The history of some of the people of the Cherokee Nation is preserved at the Sequoyah Birthplace Museum.
(WBIR-Vonore) The history of some of the people of the Cherokee Nation is preserved at a museum here in East Tennessee. It is expanding and improving to teach visitors about about a man who invented a written language.
"Sequoyah was born here in the Cherokee Overhill around 1776," Charlie Rhodarmer explained.
He is the Director of the Sequoyah Birthplace Museum in Vonore that preserves the history of Sequoyah and his legacy of a system for reading and writing.
"Sequoyah Birthplace Museum is owned and operated by the Eastern Band of the Cherokee Indians in Cherokee North Carolina," he said.
It relies on grants and donations to operate and to expand and improve the grounds, exhibits, and buildings.
The structures help tell Sequoyah's story.
They include a framework for a replica of the Choata Council house or town house where people gathered. The amphitheater is a place for educational programs along with concerts and weddings to support the museum. The cabin under construction on the grounds will represent a home like the one Sequoyah may have lived in.
Inside the museum the exhibit focuses on the archeology of the time. There's plans to change that to focus more on Sequoyah's life.
"What's happening to him and the creation of the syllabary, to focus on the Cherokee people during Sequoyah's lifetime, 1776 to 1843," Rhodarmer said.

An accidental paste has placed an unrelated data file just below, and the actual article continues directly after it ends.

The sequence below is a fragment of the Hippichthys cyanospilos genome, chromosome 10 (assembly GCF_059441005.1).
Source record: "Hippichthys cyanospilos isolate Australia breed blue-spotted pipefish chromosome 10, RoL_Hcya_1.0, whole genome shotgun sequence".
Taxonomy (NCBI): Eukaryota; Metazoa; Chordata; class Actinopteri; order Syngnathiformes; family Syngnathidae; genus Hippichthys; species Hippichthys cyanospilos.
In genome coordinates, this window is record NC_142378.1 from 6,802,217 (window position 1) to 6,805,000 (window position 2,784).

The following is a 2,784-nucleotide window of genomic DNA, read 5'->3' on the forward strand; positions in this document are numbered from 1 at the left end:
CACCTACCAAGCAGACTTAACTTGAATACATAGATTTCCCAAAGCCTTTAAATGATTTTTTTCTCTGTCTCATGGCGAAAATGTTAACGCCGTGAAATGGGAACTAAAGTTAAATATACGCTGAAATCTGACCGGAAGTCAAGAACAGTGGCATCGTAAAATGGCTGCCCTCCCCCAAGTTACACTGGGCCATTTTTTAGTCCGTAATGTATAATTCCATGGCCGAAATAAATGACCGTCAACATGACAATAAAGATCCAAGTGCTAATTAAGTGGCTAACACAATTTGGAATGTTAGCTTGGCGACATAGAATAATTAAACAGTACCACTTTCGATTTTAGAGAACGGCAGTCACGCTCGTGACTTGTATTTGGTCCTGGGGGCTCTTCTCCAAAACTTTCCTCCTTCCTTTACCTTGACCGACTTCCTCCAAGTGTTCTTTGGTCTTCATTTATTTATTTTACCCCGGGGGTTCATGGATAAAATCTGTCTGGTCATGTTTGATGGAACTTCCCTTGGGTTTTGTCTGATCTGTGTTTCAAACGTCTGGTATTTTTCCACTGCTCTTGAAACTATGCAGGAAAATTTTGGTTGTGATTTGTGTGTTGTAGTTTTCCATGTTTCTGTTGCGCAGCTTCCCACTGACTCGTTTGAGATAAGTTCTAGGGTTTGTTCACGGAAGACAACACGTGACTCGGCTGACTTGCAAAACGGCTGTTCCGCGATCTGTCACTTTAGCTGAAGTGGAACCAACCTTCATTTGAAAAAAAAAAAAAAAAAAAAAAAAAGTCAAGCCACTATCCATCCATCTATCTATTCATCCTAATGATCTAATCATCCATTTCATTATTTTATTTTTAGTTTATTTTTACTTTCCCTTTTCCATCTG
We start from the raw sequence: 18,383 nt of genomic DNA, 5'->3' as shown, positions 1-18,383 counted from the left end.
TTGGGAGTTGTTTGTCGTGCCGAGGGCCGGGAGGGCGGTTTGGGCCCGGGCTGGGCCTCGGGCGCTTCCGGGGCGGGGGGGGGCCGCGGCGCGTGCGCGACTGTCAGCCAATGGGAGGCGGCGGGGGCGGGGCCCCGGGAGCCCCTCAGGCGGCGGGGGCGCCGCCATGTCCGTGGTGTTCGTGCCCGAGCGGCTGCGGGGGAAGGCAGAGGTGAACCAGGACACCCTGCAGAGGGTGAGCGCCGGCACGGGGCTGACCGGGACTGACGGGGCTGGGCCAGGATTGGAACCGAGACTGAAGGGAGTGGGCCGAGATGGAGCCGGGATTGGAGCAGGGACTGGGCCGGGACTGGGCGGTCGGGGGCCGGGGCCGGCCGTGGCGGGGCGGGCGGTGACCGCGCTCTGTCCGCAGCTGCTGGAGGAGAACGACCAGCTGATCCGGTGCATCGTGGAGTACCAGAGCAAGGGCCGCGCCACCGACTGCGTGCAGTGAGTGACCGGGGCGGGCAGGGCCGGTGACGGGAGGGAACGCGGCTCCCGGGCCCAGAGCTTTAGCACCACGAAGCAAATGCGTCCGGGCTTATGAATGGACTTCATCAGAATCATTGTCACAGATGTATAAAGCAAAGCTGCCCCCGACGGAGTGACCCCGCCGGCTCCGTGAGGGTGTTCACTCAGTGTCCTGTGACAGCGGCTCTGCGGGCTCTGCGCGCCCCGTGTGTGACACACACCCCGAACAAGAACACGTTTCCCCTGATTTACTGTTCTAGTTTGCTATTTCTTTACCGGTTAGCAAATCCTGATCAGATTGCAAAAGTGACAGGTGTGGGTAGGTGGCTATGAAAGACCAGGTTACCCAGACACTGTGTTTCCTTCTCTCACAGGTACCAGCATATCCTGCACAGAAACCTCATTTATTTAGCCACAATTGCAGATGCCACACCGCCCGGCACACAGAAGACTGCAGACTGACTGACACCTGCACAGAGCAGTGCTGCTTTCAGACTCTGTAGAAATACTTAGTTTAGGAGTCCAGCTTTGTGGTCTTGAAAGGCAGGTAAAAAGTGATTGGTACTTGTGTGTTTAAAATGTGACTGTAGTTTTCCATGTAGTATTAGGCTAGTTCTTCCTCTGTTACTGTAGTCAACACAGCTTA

Sequoyah was a Cherokee Indian who could not read or write in any language but perfected a system for doing just that for his people.
"The Cherokee had their spoken language but they had no way of writing it down and being able to read it," he said.
About 200 years ago he made an announcement in his blacksmith shop much like the one on the grounds of the museum. He said he would develop a written Cherokee language. It took him a dozen years.
"He starts listening to his family, his friends, his neighbors, and he pulls these little repetitive sounds he hears within the Cherokee language and gives them symbols. So it's not actually the Cherokee alphabet, it's the Cherokee syllabary," Rhodarmer explained.
The man born in East Tennessee reduced the thousands of Cherokee expressions to 85 symbols representing sounds.
"Our mission is to tell the story of Sequoyah, his accomplishments in creating the writing system, but also to tell the Overhill Cherokee story as well," he said.
He was a man who helped pass down the Cherokee culture in writing. The Sequoyah Birthplace Museum preserves his contributions and accomplishments.